Asolo Rep Announces 2020-21 Season

The lineup will include both new works and plays originally set for the end of this season.

By Kay Kipling April 6, 2020

Jack Casey, Hannah Elless, Ben Michael (seated), Ellen Harvey and Jason Danieley, from the cast of the Asolo Rep's now rescheduled production of Knoxville.

Image: John Revisky

Asolo Repertory Theatre patrons might have been cheated of a full 2019-20 season due to COVID-19 cancellations, but the company is forging ahead with its 2020-21 season, announced by producing artistic director Michael Donald Edwards in a virtual appearance via Facebook and YouTube, rather than the usual public gathering in the theater.

“In pretty dark times, we need a light at the end of the tunnel,” Edwards said. “We want to present great human stories that inspire, and when we get the all clear, we want you to come and take a close look at family” in the productions the company will offer.

Asolo Rep producing artistic director Michael Donald Edwards

Starting the season off will be the Tony-winning show Billy Elliot: The Musical, about a young boy in the struggling north of England during the 1980s who begins taking ballet lessons. Featuring music by Elton John, and directed and choreographed by frequent Asolo collaborator Josh Rhodes, the show takes the stage here Nov. 18-Jan. 2.

Asolo Rep then launches into its rotating repertory season with a “thrill ride” of a show, Ken Ludwig’s adaptation of the classic Alexandre Dumas novel The Three Musketeers. The company had a hit this past season with Ludwig’s version of Agatha Christie’s Murder on the Orient Express; Peter Amster returns to direct this show, as he did Murder. Edwards said the “all for one and one for all” motto of the musketeers feels apropos right now. The show runs Jan. 13-March 13.

More laughs are promised in a new comedy by Bess Wohl, Grand Horizons, that Edwards said seems pretty targeted at Sarasota audiences, with its tale of a couple married 50 years, until the wife suddenly wants a divorce. After seeing the New York production, which starred Jane Alexander and James Cromwell, Edwards knew he wanted to bring this one here. It will run Jan. 20-March 25.

The next show, which Edwards says he only decided to schedule a couple of weeks ago, is one he’s directing himself: Thornton Wilder’s classic Our Town, onstage Feb. 10-March 27. “Personally, it’s very meaningful,” he said. The 1938 Pulitzer Prize winner is “about us, all of us,” he added, and it should provide some acting opportunities for the FSU/Asolo Conservatory’s third-year acting students.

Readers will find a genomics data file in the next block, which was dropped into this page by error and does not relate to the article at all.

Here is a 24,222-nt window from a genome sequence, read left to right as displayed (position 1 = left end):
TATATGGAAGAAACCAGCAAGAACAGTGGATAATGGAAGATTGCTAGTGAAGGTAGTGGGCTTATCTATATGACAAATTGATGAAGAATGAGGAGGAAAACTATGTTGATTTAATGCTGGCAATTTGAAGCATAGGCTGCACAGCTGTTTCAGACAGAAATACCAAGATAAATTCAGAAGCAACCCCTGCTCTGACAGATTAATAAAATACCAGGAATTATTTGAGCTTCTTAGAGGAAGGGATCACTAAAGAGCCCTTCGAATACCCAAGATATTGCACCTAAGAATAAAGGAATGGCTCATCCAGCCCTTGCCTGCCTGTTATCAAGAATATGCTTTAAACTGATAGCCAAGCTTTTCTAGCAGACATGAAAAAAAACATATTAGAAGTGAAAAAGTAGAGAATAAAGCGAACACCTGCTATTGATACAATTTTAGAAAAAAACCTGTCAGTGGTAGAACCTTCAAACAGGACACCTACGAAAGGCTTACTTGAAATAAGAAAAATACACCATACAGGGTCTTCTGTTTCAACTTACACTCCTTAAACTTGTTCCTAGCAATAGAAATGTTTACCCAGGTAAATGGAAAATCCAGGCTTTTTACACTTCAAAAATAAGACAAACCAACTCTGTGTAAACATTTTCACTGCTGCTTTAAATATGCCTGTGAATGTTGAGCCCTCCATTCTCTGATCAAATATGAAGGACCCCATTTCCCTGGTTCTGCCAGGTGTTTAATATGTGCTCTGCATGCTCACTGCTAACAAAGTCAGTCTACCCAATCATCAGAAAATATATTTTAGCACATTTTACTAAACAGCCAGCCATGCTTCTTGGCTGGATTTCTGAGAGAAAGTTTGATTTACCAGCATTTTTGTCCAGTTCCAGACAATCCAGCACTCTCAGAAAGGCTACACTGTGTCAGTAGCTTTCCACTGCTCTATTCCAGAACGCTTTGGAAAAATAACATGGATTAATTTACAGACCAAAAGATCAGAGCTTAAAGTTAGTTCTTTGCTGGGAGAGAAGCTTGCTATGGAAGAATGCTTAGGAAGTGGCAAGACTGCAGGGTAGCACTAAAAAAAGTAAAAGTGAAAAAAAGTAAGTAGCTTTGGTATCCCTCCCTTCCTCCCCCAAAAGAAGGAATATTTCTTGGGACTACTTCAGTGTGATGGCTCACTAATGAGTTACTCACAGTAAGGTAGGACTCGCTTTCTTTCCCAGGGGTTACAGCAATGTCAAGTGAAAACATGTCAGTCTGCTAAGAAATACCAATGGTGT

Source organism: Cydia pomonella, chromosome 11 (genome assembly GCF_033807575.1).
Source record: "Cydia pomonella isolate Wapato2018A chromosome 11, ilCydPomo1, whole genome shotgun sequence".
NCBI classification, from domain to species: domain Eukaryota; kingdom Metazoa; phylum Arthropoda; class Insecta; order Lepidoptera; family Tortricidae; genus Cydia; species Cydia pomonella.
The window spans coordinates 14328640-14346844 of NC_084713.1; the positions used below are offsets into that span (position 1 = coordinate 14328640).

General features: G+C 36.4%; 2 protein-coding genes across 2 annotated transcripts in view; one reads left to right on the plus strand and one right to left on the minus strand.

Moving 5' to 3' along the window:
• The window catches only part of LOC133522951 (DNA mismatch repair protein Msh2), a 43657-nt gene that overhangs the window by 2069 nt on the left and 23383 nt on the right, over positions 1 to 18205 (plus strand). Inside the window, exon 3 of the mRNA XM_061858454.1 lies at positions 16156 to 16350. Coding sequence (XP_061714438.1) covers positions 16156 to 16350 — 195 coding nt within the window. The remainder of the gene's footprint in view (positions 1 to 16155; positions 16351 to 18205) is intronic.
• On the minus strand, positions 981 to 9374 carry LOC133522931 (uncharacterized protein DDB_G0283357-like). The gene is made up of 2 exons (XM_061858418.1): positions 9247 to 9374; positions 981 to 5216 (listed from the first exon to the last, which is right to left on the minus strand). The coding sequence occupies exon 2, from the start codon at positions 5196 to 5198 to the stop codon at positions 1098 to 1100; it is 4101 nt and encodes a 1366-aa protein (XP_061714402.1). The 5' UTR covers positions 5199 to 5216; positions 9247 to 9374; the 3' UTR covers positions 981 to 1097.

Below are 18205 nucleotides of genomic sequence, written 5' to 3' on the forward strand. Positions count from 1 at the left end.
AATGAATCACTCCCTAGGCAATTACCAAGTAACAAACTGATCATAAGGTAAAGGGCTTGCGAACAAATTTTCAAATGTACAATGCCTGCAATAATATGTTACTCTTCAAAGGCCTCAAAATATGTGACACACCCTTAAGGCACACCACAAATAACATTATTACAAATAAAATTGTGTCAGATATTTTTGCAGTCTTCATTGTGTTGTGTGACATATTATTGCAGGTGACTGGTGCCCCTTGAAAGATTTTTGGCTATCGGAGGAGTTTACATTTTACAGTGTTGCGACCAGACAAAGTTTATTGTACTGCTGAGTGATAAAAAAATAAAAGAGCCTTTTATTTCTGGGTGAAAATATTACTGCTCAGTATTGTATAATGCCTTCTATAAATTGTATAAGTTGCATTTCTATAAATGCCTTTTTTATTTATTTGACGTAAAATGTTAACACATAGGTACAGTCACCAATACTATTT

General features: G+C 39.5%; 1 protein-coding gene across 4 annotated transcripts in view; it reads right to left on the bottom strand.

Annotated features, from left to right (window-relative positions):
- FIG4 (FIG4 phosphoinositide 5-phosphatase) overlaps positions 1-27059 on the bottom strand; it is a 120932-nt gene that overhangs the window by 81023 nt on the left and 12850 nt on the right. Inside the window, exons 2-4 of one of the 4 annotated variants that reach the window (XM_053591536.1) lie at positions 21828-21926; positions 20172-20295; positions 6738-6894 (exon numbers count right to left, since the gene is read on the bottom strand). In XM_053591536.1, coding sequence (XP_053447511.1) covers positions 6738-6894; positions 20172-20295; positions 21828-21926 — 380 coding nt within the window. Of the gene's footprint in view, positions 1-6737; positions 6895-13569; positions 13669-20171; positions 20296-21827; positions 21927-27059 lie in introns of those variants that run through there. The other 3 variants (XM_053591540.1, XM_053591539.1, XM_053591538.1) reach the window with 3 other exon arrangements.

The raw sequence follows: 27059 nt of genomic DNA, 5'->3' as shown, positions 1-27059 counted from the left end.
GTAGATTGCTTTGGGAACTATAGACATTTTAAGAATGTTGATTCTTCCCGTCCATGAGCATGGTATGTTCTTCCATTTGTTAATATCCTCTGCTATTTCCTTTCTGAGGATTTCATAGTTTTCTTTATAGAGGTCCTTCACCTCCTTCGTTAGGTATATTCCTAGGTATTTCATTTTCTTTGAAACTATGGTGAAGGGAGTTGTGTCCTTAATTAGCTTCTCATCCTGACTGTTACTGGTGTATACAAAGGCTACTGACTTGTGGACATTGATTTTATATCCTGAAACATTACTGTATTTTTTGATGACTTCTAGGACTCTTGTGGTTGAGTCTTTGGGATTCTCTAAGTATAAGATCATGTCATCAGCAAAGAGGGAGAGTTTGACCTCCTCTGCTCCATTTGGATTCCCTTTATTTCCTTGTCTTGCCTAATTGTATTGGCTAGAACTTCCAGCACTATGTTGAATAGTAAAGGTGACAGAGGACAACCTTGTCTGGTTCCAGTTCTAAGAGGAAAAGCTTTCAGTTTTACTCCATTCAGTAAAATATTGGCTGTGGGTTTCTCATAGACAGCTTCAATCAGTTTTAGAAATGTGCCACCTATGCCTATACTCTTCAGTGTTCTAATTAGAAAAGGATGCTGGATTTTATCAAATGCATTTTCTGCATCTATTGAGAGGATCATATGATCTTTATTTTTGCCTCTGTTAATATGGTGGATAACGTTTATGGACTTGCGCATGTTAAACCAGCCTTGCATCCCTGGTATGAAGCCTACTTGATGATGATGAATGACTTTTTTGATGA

Next up, a work Edwards says was championed by associate artistic director Celine Rosenthal: a “buddy bromance” between two Orthodox Jewish friends entitled Trayf (which means not kosher). This play by Lindsay Joelle is, Edwards says, “as cool and interesting as the latest product on Netflix,” as one of the friends begins exploring more of the secular world outside his community. Trayf will be staged in the Cook Theatre, March 24-April 18.

The world premiere of Knoxville, postponed from this month due to the pandemic, will still take place, with performance dates of May 14-June 5, 2021 instead. This adaptation by Frank Galati of James Agee’s A Death in the Family, with lyrics by Lynn Ahrens and music by Stephen Flaherty, was a much-anticipated new work; the team, including Galati as director and Josh Rhodes as choreographer, will return for this rescheduled production. Hood, an adaptation of the classic Robin Hood tale that had likewise been postponed, will also still be presented next season, April 9-May 1. A summer family-friendly production set for June 15-27 will be announced later.

FSU/Asolo Conservatory director Greg Leaming also announced the Conservatory’s season line-up (although not the summer season of Dog Days Theatre, which he reluctantly canceled for this season but promises will return next summer). After teaming with Asolo Rep to present its touring production of a 45-minute adaptation of A Midsummer Night’s Dream in Florida schools, Conservatory students will open the season in the Cook Theatre with Leaming’s own adaptation of Theodore Dreiser’s novel Sister Carrie, about a young girl seeking a new life in the big city, circa 1900. That will run Nov. 4-22 and is followed by what Leaming calls a “smart, quirky comedy, Exit Pursued by a Bear by Lauren Gunderson, about a woman who takes revenge upon her husband in a most unusual way. That bows Jan. 5-24.

A “laugh-out-loud dark comedy” follows: Christopher Durang’s Baby with the Bathwater, about a couple so unprepared for parenthood they don’t even know the sex of their new baby, takes the stage Feb. 17-March 7. And the season will close with Shakespeare’s Julius Caesar, at Selby Gardens (where this season’s Romeo and Juliet was originally set to take place before being canceled), April 6-26.

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